“Flu season” is what scientists have dubbed the cold half of the year, when incidences of flu and cold increase. Although the exact reason for the seasonal nature of flu outbreaks is unknown, there are a few proposed explanations. For one, cold temperatures allow for viruses to be preserved due to the fact that they can decompose slower. The result is that they linger for longer on exposed surfaces such as doorknobs and countertops. A 2007 study by researchers from New York showed that the transmission of the virus through aerosols is enhanced in cold and dry air. Viruses degrade faster in more humid air, and although hosts’ immune systems are not impaired by lower temperatures, they shed the virus for a longer period of time in the cold.

Cold temperatures also mean drier air, dehydrating mucous membranes which many consider to be the body’s first line of defence against pathogens. With the mucous membrane unable to function optimally, viruses such as Influenza are able to invade hosts more easily. Lastly, people tend to stay indoors more during winter, which increases person-to-person contact and promotes transmission of the virus.

Influenza viruses are constantly changing, which is why a different influenza vaccine must be administered every year. This is due to a phenomenon called “antigenic shift”, which is an abrupt, major change in the Influenza A virus. These proteins are recognised by a host’s immune system and are what is used as targets for antiviral drugs. However, due to DNA exchange, the HA and the NA particles in the Influenza A virus change every year, resulting in different serotypes of the virus. The most recent 2009 influenza pandemic, swine flu, was caused by the same H1N1 virus responsible for the Spanish influenza, but it had a new combination of genes from American pigs, Eurasian pigs, birds, and humans. The most prominent serotype in any year is the serotype for which a vaccine is prepared.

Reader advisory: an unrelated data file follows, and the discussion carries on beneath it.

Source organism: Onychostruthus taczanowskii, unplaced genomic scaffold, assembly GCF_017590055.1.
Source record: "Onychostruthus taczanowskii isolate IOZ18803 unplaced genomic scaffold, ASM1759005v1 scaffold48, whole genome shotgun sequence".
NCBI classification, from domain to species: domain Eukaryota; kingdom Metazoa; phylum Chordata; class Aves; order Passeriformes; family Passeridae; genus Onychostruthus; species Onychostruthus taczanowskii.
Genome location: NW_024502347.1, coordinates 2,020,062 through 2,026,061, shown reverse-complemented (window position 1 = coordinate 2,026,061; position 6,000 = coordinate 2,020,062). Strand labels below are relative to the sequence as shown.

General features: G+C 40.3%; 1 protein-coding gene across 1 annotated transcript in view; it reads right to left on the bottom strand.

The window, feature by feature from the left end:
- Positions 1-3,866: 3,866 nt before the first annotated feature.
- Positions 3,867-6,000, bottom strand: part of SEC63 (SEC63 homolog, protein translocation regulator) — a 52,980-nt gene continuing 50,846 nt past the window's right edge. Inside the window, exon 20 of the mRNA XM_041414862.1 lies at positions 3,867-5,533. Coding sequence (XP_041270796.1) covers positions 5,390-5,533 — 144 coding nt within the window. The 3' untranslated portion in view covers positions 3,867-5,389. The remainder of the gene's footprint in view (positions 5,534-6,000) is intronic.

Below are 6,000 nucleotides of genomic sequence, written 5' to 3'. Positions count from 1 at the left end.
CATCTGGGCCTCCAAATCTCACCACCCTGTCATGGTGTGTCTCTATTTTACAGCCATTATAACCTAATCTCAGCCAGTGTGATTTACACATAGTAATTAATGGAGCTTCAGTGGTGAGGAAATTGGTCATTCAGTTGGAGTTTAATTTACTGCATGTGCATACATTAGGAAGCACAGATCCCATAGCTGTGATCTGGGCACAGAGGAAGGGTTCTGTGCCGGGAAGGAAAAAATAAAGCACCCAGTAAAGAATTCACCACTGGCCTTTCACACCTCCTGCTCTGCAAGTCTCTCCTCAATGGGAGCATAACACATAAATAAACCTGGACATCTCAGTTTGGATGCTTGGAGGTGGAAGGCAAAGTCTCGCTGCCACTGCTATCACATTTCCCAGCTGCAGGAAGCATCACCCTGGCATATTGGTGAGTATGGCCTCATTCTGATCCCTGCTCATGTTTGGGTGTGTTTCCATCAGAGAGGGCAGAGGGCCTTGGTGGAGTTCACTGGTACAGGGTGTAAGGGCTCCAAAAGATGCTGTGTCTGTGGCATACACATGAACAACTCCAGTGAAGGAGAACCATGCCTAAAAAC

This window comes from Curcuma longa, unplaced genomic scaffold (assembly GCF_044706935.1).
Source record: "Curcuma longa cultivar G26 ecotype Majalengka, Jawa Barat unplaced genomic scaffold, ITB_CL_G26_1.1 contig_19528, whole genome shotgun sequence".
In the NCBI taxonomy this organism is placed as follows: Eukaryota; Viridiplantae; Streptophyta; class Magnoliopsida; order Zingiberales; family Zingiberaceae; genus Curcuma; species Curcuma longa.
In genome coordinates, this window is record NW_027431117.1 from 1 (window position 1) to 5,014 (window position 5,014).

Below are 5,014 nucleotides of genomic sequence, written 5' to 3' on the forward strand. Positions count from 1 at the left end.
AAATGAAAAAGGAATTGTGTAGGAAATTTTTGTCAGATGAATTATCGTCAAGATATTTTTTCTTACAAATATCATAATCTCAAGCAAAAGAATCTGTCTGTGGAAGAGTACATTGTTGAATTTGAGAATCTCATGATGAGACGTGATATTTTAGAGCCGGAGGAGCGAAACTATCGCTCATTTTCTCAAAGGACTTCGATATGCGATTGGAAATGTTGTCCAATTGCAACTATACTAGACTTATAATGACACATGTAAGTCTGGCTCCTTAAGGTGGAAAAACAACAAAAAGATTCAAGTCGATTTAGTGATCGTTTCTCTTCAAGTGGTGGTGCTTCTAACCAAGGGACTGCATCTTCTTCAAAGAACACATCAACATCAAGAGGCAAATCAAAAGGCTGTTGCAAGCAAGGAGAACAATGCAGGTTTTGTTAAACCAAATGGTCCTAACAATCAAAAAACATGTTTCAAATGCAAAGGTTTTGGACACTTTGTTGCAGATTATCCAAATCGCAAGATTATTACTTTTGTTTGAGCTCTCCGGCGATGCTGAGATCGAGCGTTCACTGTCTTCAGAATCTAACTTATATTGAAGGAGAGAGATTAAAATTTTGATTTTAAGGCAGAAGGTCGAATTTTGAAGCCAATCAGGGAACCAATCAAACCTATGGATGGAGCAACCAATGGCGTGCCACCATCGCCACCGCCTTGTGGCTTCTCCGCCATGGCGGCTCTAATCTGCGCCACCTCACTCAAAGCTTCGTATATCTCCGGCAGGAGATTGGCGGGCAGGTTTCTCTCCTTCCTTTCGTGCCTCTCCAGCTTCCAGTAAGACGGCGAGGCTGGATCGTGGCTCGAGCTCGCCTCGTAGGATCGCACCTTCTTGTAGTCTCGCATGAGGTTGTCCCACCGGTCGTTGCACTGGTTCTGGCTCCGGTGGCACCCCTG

“The vaccine is a cocktail of harmless viruses which preps our immune system, so that when the “real” influenza virus attempts to invade our cells, our immune system is ready to fight.”

The best way to evade a flu infection is by getting an Influenza vaccine. The vaccine is a cocktail of harmless viruses which preps our immune system, so that when the “real” influenza virus attempts to invade our cells, our immune system is ready to fight. Usually, three or four strains of viruses are included in the vaccine, strains that are determined by experts to be the ones most likely to circulate in any given year. If these experts’ forecasts are correct, then the vaccine offers good protection as they will match the year’s circulating viruses. Getting a vaccination reduces infection risk by 60%, and in a bad year reduces the risk by 20-30%.

Although viruses can be seen as little monsters that effortlessly invade and hijack our bodies, you should remember that our immune systems are highly competent machines which can take care of those pesky virions most of the time. However, we must do as much as we can to help it. From simply washing hands to getting a vaccine, there are plenty of things that we can do to avoid getting these pesky winter diseases.

Danielle Olavario

Danielle Olavario

Danielle Olavario is the current SciTech Editor of Trinity News. She is a Senior Sophister Microbiology student.